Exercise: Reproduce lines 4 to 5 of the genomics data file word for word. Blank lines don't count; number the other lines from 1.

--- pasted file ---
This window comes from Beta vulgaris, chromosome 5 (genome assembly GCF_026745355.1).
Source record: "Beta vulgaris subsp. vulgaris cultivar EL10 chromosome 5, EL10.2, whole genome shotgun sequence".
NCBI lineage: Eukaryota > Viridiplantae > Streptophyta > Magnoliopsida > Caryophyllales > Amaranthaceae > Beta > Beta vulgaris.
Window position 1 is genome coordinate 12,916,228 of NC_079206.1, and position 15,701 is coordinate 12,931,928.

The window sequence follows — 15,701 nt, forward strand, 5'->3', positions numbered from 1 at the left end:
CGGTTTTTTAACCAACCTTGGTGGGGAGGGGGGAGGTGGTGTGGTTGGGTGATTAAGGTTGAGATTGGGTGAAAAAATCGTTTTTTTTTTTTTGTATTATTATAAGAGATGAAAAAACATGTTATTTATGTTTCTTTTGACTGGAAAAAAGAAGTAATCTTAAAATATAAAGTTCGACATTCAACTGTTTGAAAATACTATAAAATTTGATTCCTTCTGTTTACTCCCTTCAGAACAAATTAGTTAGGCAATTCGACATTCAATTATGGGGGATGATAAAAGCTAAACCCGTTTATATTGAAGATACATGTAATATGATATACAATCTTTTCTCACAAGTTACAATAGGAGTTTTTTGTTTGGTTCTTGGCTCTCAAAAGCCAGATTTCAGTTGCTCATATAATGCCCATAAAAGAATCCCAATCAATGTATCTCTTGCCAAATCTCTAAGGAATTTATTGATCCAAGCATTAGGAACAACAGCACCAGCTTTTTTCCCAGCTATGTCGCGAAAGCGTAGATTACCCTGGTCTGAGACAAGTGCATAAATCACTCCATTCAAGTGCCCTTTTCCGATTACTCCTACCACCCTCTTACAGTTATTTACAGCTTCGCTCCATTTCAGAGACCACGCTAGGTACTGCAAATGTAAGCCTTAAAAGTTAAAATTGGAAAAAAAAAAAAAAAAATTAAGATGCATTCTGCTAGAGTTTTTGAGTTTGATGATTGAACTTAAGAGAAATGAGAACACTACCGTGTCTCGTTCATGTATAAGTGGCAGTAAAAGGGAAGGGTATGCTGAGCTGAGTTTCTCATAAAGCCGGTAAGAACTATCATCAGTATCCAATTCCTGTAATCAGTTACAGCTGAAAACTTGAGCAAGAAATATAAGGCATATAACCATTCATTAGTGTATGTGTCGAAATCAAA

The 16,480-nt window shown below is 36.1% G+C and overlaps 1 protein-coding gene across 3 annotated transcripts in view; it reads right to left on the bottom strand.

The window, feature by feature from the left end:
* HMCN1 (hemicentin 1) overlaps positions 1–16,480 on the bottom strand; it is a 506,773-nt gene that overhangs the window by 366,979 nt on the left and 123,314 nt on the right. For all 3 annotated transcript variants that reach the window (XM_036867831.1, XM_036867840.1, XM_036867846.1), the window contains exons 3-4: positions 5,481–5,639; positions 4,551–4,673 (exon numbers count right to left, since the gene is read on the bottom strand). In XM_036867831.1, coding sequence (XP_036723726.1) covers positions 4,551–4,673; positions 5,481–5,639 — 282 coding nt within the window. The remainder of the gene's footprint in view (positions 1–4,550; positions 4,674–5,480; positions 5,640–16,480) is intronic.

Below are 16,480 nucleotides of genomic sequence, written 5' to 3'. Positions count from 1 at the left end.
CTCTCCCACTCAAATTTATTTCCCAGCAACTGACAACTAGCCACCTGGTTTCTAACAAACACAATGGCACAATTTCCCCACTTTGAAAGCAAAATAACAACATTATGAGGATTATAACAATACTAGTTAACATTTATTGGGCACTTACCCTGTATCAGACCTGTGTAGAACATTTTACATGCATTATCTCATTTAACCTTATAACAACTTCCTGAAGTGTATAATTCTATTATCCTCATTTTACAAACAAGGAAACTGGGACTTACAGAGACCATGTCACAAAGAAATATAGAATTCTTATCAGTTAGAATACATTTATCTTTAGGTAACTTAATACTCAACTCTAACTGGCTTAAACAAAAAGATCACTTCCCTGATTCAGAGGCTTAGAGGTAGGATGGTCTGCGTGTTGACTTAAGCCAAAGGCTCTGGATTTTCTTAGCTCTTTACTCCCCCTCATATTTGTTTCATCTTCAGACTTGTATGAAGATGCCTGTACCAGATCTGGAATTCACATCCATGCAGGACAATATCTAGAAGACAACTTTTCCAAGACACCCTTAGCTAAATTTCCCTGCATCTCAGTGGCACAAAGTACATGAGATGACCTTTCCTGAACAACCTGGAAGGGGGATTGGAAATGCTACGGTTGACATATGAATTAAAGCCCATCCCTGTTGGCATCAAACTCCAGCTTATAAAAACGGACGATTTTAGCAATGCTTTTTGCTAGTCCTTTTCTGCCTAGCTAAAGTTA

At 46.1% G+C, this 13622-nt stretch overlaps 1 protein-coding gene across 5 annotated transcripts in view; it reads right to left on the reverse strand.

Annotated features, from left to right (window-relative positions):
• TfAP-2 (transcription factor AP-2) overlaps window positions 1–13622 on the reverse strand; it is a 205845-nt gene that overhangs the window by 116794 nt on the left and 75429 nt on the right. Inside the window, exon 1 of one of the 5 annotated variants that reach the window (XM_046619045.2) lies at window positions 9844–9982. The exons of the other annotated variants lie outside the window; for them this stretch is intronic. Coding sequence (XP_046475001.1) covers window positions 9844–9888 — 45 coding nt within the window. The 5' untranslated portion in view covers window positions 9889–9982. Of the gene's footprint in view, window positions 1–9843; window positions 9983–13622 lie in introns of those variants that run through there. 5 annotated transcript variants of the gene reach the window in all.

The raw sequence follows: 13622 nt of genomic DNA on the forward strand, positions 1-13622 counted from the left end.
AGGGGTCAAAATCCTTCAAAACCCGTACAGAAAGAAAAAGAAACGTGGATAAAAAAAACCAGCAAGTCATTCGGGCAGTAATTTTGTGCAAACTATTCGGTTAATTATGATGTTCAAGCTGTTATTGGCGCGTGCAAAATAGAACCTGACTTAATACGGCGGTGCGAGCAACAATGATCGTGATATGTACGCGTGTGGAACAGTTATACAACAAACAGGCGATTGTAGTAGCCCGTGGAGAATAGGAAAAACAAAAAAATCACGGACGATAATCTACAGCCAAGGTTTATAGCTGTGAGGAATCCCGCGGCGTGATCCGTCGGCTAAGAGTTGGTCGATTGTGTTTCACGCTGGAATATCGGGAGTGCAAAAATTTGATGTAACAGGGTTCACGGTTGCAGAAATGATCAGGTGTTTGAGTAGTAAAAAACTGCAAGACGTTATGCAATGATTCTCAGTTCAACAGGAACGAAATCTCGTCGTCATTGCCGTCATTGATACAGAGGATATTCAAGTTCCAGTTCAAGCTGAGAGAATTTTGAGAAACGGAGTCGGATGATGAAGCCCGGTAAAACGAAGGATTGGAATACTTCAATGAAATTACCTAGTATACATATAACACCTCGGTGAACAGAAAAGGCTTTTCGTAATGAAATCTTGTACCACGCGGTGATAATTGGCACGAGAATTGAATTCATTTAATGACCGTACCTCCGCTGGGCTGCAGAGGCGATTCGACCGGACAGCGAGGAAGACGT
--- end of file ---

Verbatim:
Window position 1 is genome coordinate 12,916,228 of NC_079206.1, and position 15,701 is coordinate 12,931,928.

The window sequence follows — 15,701 nt, forward strand, 5'->3', positions numbered from 1 at the left end: